The Free Show

The Hub Theater in Rochelle was the first place I watched movies. During summers in my childhood the local merchants sponsored a free show for kids each Wednesday afternoon. To get into the theater a child had to have a ticket, and to have a ticket the child, or the child’s parent, had to request one from one of the local stores. It was a simple process. One simply walked up to the cash register and asked; no purchase was necessary, one could even ask for more than one so a friend or two could also get in. But you had to get a new ticket every week. I’m not sure if the merchants were trying to attract children, or at least their parents, into the stores, since someone had to go into the store to get a ticket, or if they were hoping that the free show would provide them with at least one afternoon each week with no worries about small hands touching everything in the store.

In any case, each Wednesday afternoon during the summer what seemed like thousands of kids converged on the Hub to stream through the doors, buy popcorn, candy, and pop (this was the rural Midwest in the ’50s — it was pop) at a small counter in the front hall, then noisily claim seats. The Hub was built to serve as a variety theater as well as a movie theater. It had a stage at the front, and a heavy red curtain could hide the movie screen. There was also a balcony, a favored place as I recall, that usually filled rapidly. The least desired seats were those directly below the front edge of the balcony, where one might be subjected to popcorn or pop spills or the occasional maliciously thrown candy package or wad of gum.

Invariably the movie didn’t start quickly enough for the throng that filled the seats, and the room was soon vibrating with a rhythmic chant, “We want the show!! We want the show!!”, accompanied by stomping feet. I have always believed that the manager or the projectionist purposefully delayed in order to encourage this display of eagerness, but perhaps the audience would have chanted whether there was a delay or not.

Suddenly the theater lights dimmed and a white funnel appeared in the air, connecting a tiny window behind the balcony with the screen in the front of the room. The first images were always advertisements for the theater’s concessions and for local businesses. I remember ads for Barker and Sullivan’s Rexall Drugs, and possibly for Hornsby’s Five and Dime, but there must have been more; the ads seemed to last much too long. The ads were followed by a cartoon, Tom and Jerry, or Looney Toons, or Woody Woodpecker. And finally the opening credits for the first movie appeared — Captain Blood, or Robin Hood, or a Three Stooges comedy, or any number of movies that were cheap for the theater to rent but exciting or funny enough to satisfy a rowdy crowd of pre-teens.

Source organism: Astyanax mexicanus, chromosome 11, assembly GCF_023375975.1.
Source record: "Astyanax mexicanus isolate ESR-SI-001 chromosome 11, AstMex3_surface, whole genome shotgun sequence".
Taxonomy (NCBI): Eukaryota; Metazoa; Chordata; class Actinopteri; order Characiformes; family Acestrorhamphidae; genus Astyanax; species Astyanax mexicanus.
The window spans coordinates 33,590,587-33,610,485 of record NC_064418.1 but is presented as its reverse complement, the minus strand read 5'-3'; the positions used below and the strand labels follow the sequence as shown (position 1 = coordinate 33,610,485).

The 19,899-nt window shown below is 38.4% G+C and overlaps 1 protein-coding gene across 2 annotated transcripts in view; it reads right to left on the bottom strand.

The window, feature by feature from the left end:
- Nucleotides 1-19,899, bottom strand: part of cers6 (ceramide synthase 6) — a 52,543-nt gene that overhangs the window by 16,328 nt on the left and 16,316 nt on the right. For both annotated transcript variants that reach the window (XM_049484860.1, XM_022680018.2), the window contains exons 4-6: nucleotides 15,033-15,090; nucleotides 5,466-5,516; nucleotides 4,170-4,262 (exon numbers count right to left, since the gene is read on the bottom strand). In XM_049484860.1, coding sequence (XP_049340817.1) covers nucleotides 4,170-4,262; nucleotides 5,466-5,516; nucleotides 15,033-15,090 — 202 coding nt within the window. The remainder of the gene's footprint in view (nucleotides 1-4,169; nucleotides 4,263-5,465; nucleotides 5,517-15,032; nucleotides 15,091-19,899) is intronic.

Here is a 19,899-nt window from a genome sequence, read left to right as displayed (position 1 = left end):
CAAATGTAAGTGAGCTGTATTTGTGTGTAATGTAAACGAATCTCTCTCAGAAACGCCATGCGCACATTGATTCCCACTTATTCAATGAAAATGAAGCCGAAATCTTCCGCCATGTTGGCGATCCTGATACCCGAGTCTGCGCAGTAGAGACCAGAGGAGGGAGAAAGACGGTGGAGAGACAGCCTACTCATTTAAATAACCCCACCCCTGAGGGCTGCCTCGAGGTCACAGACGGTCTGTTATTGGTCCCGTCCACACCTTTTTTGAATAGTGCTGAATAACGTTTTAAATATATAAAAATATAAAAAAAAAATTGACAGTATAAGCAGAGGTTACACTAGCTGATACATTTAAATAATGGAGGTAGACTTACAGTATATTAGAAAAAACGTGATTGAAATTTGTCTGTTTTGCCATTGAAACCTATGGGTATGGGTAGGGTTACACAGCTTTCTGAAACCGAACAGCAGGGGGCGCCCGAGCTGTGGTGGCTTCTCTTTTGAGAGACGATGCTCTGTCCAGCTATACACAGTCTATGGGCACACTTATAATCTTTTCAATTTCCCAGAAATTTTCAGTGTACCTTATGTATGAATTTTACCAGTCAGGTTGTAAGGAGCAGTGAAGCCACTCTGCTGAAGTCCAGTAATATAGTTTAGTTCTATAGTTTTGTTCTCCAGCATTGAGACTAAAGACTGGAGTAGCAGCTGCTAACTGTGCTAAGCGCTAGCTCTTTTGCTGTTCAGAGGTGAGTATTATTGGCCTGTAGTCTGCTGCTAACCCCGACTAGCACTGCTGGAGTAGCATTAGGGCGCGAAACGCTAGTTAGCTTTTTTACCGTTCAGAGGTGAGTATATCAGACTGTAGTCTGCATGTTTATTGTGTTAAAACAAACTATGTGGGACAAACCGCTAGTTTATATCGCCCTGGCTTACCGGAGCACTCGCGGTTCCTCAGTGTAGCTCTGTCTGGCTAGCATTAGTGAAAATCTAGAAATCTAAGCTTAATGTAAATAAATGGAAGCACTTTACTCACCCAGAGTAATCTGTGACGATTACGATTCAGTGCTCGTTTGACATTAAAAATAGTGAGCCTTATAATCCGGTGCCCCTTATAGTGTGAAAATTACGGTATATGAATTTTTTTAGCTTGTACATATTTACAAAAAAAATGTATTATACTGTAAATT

The free show was a double feature. More ads and cartoons heralded a second feature, a second hour or so lost in someone’s adventure or slapstick comedy.

No movie was watched in silence, no actions went without comment. I was reminded of this some years later in Chicago when a friend and I ventured into a neighborhood theater to watch a re-release of a 1940s Batman serial. The two of us, two white college guys amid of a sea of black kids, were immersed in the sounds of hilarity and utter disrespect for the film-maker’s art. Hey, it was kids watching a movie, and it was loud, and it was fun, and we had been just like that at the Hub.

It always surprised me that the sun was shining when the second feature ended and we left the theater. The sudden flash of daylight when the exit doors burst open hurt the eyes, and the first few steps back into the real world seemed less real than the movies we were leaving. Sometimes we carried the stories away with us, sometimes we simply returned to our normal lives having been entertained in community for an afternoon.

I don’t know if the free show continued after I outgrew it. I hope that it did.

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3 thoughts on “The Free Show

  1. Reading your entry, I can smell the buttered popcorn in the lobby and hear the popping as that round thing spun around, dropping fresh kernels into the big glass popcorn case. I can feel those taffy “all day suckers” glueing my teeth together–did they cost a penny?
    What I remember most, movie-wise, were cowboys and Indians, galloping on white horses, black horses, palaminos, paints. I remember Debbie Reynolds, and one movie in particular–Audie Murphy in “To Hell and Back”–apparently the true story of his experience in World War II. Do you remember that?

  2. I love this essay. My sister worked at the Hub, and she always slipped me a free “nickel bag”. (I think that term has a whole new meaning now.)
    Even when I got older, I took by babysitting charges to the show to get a couple hours of peace. My favorite movie was The Long, Long Trailor, which had Lucy and Ricki in a hilarious honeymoon story.

  3. Thank you both for filling in memories of those summer afternoons at the Hub. Cowboys and Indians, yes many, many cowboys and Indians and horses, although I don’t remember any specific ones. I’m not sure I remember seeing “To Hell and Back”, but I do remember seeing “Sargent York”, and some other war movies whose names and stars I have forgotten. And comedies, like “The Long, Long Trailer” and those with Debbie Reynolds. There were far too many to remember them all — more than the movies themselves I remember the theater, the crowds, the smell of the popcorn, the joy it seemed to give us, all of which made this experience special and separated it from watching movies on TV. Nancy — thanks for letting me know that the free show continued after I was no longer going to it. I think it was a great benefit for kids in Rochelle and regret that there was nothing similar for my kids when they were growing up.

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